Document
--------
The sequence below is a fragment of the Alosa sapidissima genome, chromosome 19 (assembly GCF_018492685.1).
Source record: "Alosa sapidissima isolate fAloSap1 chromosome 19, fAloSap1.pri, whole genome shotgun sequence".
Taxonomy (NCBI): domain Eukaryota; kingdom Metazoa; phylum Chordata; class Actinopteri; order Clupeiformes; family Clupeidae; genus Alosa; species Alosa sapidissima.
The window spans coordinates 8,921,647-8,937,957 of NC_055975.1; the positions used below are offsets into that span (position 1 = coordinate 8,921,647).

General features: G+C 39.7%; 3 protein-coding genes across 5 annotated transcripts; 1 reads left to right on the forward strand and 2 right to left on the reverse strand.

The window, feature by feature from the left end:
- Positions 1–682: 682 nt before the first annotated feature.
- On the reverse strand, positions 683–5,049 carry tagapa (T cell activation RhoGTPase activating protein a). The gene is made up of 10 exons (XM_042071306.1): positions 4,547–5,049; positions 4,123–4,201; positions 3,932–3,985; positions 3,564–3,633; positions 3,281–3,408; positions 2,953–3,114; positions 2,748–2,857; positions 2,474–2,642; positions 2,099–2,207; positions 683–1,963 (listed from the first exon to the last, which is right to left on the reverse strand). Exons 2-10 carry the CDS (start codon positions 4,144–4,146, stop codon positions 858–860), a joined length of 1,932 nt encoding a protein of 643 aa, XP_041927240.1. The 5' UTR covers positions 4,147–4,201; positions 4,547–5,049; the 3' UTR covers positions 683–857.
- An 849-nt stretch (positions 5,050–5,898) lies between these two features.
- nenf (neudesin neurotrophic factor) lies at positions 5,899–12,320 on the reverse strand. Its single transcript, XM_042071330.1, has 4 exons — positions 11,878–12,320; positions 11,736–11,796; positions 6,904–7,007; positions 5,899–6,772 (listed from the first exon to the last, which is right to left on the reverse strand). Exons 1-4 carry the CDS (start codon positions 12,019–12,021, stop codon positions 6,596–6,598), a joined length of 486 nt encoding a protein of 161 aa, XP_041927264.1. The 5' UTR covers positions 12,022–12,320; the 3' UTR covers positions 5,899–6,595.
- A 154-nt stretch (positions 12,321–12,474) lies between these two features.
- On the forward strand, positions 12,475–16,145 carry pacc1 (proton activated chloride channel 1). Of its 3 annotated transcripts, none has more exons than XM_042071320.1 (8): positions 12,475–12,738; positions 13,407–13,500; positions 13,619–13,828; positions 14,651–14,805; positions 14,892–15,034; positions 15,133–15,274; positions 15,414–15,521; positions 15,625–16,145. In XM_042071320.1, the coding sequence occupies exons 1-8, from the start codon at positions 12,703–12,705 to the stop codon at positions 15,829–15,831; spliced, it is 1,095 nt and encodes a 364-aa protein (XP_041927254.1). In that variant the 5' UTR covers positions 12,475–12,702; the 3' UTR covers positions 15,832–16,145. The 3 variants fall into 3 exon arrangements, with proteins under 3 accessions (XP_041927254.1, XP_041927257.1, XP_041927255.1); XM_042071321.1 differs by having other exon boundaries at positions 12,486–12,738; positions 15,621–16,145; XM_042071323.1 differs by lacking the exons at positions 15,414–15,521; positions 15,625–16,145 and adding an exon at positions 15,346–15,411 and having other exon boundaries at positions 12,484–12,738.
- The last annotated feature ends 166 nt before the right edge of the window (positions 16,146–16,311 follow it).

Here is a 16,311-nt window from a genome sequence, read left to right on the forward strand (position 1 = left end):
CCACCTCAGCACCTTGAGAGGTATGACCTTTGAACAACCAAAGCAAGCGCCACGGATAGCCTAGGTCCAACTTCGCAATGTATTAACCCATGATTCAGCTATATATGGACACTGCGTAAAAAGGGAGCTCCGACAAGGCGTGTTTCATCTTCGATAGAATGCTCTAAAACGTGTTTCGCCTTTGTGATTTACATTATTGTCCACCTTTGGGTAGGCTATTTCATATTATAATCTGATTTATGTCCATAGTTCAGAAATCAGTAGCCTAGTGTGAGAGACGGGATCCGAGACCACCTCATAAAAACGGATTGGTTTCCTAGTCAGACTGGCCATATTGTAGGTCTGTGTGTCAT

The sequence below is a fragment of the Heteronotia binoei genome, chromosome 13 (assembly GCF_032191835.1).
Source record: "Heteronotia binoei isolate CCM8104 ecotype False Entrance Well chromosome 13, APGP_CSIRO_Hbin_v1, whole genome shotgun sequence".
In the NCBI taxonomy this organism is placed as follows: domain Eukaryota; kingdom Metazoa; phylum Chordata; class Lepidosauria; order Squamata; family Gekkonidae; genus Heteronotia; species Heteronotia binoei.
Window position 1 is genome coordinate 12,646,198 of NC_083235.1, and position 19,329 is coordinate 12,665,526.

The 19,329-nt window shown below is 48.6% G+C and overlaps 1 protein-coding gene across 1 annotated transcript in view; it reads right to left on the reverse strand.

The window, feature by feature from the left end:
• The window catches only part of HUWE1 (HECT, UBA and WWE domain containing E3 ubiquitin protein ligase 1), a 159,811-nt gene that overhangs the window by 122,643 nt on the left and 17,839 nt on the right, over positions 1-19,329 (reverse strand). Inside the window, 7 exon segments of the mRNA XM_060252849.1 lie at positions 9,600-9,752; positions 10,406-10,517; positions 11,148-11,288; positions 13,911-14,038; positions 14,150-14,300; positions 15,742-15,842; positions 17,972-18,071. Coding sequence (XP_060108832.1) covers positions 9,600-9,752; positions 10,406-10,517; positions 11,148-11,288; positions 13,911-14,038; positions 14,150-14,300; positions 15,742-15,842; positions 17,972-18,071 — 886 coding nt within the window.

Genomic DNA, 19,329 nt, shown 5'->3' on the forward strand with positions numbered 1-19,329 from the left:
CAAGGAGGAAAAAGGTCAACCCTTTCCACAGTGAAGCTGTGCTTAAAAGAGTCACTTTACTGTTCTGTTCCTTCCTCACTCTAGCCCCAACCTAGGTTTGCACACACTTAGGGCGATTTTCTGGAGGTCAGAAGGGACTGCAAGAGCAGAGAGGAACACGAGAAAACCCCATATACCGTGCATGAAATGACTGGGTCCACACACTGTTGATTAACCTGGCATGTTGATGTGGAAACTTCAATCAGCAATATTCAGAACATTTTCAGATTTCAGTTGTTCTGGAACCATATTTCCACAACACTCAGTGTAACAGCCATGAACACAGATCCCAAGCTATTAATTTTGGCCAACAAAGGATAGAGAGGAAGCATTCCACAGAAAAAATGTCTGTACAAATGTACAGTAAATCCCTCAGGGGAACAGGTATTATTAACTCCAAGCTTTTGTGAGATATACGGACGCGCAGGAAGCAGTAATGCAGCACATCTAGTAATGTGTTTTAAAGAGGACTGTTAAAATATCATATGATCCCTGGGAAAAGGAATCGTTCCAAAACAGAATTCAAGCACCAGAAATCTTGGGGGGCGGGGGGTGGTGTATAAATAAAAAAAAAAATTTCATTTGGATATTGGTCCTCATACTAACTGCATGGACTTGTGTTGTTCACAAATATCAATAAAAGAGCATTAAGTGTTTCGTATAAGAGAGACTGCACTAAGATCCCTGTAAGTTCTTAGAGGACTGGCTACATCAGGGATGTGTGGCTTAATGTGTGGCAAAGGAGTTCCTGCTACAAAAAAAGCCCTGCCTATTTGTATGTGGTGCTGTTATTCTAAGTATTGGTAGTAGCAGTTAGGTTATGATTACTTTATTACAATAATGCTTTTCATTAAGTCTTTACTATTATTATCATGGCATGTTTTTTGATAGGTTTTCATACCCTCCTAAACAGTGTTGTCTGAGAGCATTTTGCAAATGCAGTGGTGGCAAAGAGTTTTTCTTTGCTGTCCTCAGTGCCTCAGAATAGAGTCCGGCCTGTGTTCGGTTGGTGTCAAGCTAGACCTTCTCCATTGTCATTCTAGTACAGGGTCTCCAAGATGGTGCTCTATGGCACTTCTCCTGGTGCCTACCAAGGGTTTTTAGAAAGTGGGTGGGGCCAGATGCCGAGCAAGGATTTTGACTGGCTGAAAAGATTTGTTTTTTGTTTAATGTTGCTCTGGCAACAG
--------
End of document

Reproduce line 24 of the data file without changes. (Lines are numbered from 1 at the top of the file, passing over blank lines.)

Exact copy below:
CAAGGAGGAAAAAGGTCAACCCTTTCCACAGTGAAGCTGTGCTTAAAAGAGTCACTTTACTGTTCTGTTCCTTCCTCACTCTAGCCCCAACCTAGGTTTGCACACACTTAGGGCGATTTTCTGGAGGTCAGAAGGGACTGCAAGAGCAGAGAGGAACACGAGAAAACCCCATATACCGTGCATGAAATGACTGGGTCCACACACTGTTGATTAACCTGGCATGTTGATGTGGAAACTTCAATCAGCAATATTCAGAACATTTTCAGATTTCAGTTGTTCTGGAACCATATTTCCACAACACTCAGTGTAACAGCCATGAACACAGATCCCAAGCTATTAATTTTGGCCAACAAAGGATAGAGAGGAAGCATTCCACAGAAAAAATGTCTGTACAAATGTACAGTAAATCCCTCAGGGGAACAGGTATTATTAACTCCAAGCTTTTGTGAGATATACGGACGCGCAGGAAGCAGTAATGCAGCACATCTAGTAATGTGTTTTAAAGAGGACTGTTAAAATATCATATGATCCCTGGGAAAAGGAATCGTTCCAAAACAGAATTCAAGCACCAGAAATCTTGGGGGGCGGGGGGTGGTGTATAAATAAAAAAAAAAATTTCATTTGGATATTGGTCCTCATACTAACTGCATGGACTTGTGTTGTTCACAAATATCAATAAAAGAGCATTAAGTGTTTCGTATAAGAGAGACTGCACTAAGATCCCTGTAAGTTCTTAGAGGACTGGCTACATCAGGGATGTGTGGCTTAATGTGTGGCAAAGGAGTTCCTGCTACAAAAAAAGCCCTGCCTATTTGTATGTGGTGCTGTTATTCTAAGTATTGGTAGTAGCAGTTAGGTTATGATTACTTTATTACAATAATGCTTTTCATTAAGTCTTTACTATTATTATCATGGCATGTTTTTTGATAGGTTTTCATACCCTCCTAAACAGTGTTGTCTGAGAGCATTTTGCAAATGCAGTGGTGGCAAAGAGTTTTTCTTTGCTGTCCTCAGTGCCTCAGAATAGAGTCCGGCCTGTGTTCGGTTGGTGTCAAGCTAGACCTTCTCCATTGTCATTCTAGTACAGGGTCTCCAAGATGGTGCTCTATGGCACTTCTCCTGGTGCCTACCAAGGGTTTTTAGAAAGTGGGTGGGGCCAGATGCCGAGCAAGGATTTTGACTGGCTGAAAAGATTTGTTTTTTGTTTAATGTTGCTCTGGCAACAG